Helen Keller (1880-1968) is famous for being both deaf and blind, due to an illness at age 2, and learning to communicate through touch with the help of her teacher and lifelong friend Anne Sullivan. Her 1903 autobiography, The Story of My Life, became a worldwide bestseller, and despite her disability she graduated from Radcliffe College in 1904. Keller went on to become a political activist, traveling around the country and the world lecturing on various social causes. Her statue was donated by Alabama relatively recently, in 2009, and replaced the state’s first statue, Jabez Lamar Monroe Curry, which was sent to the Capitol in 1908. The statue shows Helen as a child standing by the water pump from her childhood home, Ivy Green, in the moment when she first understood the word “water.” It was created out of bronze by Utah sculptor Edward Hlavka. The pedestal is clad with distinct Alabama white marble and its inscription is in Braille as well as English.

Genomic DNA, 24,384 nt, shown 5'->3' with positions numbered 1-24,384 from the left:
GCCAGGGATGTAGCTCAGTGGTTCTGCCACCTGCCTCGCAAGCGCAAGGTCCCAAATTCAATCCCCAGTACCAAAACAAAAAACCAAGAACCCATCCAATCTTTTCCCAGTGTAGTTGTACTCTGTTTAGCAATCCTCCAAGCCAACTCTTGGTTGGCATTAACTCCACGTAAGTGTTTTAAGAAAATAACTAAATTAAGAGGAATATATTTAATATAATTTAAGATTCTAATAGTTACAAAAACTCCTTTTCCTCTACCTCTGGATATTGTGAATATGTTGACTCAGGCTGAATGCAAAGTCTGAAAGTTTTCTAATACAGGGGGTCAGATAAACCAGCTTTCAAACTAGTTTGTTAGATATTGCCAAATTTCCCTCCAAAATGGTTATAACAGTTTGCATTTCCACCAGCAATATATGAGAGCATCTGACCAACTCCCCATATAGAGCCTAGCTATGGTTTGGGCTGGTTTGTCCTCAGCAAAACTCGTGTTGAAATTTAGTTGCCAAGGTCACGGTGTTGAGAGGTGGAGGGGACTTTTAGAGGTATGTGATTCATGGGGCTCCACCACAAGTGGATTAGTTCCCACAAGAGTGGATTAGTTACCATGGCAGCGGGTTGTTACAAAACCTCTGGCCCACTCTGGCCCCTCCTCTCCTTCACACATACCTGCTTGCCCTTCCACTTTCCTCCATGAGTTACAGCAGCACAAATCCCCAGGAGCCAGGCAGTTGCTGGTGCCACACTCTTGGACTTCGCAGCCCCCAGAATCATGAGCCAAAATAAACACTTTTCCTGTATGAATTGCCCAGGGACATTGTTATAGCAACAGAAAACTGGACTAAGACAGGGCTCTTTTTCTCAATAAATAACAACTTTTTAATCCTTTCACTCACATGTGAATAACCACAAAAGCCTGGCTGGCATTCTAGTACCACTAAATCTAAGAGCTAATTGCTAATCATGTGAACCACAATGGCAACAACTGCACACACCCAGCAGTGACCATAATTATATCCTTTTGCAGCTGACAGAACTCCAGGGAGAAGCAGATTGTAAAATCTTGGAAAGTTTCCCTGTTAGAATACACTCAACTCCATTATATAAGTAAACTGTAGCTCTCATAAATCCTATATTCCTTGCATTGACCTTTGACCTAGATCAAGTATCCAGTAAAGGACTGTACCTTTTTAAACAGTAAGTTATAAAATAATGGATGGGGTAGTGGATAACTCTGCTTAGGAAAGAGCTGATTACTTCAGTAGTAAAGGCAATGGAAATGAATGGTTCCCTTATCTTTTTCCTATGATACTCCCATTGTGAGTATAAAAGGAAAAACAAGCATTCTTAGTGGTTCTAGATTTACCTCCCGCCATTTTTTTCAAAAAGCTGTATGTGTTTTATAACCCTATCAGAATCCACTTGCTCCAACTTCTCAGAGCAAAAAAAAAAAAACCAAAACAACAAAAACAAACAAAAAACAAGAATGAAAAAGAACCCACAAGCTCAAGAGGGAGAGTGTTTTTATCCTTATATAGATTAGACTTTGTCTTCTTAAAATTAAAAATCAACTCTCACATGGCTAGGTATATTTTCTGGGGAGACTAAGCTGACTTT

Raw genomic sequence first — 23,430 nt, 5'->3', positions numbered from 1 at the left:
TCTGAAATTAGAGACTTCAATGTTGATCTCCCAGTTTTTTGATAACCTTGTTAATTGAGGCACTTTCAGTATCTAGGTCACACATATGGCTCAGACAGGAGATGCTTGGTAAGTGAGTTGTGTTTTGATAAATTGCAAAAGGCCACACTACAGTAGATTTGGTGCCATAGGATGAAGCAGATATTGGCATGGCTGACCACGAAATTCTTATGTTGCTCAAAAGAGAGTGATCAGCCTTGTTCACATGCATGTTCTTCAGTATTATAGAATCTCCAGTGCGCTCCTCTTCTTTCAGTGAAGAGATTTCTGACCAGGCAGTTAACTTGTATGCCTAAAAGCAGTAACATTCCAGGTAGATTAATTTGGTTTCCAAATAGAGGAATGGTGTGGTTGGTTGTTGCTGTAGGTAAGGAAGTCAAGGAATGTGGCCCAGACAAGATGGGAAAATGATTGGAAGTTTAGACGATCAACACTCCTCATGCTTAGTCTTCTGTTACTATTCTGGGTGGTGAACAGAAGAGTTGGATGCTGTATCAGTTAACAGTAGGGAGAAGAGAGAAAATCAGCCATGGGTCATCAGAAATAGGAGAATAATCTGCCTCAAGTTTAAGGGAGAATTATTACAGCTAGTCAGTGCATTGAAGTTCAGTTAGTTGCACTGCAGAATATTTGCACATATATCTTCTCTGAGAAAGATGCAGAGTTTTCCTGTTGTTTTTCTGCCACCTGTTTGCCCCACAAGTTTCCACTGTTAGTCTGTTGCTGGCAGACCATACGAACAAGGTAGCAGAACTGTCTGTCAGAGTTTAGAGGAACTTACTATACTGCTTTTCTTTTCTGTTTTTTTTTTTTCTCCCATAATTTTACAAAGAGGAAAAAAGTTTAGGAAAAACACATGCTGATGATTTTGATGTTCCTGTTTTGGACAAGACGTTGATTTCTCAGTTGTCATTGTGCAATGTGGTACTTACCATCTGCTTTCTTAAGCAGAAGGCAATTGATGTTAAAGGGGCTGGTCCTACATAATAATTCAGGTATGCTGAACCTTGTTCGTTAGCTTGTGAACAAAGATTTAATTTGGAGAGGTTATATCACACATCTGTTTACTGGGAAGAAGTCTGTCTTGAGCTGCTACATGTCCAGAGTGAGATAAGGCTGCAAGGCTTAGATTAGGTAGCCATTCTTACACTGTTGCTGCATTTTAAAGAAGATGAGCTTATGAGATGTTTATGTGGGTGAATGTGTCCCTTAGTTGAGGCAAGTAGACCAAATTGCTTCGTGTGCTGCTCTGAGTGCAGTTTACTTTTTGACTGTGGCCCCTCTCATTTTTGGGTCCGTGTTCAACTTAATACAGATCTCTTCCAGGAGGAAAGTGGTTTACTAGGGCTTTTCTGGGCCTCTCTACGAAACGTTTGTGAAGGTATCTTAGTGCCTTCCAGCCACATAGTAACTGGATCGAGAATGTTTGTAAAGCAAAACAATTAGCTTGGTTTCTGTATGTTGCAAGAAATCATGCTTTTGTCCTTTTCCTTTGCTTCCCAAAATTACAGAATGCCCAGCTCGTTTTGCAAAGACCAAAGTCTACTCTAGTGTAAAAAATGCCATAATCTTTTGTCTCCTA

I encourage anyone who has not been to the Capitol to visit some time, and I recommend you schedule a private tour through your congressman’s office rather than taking the public tour. It will be more personal and you’ll have more time to appreciate these statues and a few other works of art that represent some of Alabama’s history. You’ll also get to see a few areas that aren’t shown on the public tours, like the House and Senate Chambers (if they’re open).
Calvin Cockrell is a senior at the University of Alabama majoring in journalism and economics. After graduating, he hopes to stay in the South and work in magazine design or editing.